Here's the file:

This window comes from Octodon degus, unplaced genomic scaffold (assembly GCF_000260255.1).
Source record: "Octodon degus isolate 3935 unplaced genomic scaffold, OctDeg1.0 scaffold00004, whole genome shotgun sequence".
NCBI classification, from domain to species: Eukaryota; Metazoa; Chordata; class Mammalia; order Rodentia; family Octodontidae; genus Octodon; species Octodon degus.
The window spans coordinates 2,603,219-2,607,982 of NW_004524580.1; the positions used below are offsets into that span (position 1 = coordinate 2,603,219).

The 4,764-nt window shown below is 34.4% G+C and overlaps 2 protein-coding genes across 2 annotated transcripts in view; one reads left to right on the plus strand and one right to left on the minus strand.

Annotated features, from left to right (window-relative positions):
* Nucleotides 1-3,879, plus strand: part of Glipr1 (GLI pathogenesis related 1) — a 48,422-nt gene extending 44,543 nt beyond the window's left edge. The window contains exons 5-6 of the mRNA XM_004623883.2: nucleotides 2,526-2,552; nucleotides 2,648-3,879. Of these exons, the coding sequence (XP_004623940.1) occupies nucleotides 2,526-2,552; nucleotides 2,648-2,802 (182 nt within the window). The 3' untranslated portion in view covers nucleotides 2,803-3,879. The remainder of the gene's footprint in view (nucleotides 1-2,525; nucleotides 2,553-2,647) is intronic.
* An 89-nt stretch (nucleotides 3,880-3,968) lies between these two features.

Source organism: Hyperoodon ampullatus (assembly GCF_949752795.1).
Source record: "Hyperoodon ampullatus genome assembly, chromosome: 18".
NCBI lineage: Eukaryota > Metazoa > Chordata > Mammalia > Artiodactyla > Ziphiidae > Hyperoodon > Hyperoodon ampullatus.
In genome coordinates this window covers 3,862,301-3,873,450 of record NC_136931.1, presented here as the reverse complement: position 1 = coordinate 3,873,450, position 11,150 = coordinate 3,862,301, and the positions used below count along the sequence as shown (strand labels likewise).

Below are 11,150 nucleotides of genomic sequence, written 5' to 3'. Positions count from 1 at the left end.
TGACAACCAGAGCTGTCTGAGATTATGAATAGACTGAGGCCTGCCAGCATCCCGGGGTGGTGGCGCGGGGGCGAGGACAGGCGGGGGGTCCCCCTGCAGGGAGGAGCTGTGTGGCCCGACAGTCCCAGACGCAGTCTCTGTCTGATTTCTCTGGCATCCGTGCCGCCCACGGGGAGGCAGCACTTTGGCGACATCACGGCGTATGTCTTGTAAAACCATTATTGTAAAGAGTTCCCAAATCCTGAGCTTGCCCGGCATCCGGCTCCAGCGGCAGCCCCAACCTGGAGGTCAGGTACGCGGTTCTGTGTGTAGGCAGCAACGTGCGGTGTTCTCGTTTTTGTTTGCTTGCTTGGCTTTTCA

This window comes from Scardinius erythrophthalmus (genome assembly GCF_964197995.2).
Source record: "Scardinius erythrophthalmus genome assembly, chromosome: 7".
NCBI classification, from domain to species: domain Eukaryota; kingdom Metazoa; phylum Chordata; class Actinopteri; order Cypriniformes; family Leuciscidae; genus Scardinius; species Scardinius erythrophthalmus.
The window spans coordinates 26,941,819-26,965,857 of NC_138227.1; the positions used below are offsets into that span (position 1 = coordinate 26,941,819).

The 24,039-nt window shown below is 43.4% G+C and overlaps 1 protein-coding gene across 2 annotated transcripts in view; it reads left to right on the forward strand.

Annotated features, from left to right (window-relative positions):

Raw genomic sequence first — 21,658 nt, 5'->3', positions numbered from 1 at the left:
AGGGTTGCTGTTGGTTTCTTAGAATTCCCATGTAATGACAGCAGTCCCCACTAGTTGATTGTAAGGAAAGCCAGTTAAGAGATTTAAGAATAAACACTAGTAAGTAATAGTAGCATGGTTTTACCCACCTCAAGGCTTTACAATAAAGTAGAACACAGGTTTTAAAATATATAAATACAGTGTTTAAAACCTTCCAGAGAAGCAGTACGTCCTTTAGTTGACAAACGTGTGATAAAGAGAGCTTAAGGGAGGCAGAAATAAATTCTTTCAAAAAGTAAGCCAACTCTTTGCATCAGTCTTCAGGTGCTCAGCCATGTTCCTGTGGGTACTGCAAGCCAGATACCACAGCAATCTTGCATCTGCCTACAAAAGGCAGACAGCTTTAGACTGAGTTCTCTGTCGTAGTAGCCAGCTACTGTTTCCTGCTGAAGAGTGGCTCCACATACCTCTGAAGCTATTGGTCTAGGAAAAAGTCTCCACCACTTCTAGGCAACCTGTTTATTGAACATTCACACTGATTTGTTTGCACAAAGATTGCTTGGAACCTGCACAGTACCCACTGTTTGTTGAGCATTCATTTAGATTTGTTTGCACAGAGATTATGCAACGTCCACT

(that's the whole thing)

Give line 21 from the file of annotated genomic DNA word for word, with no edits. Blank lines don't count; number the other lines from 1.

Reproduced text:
Raw genomic sequence first — 21,658 nt, 5'->3', positions numbered from 1 at the left: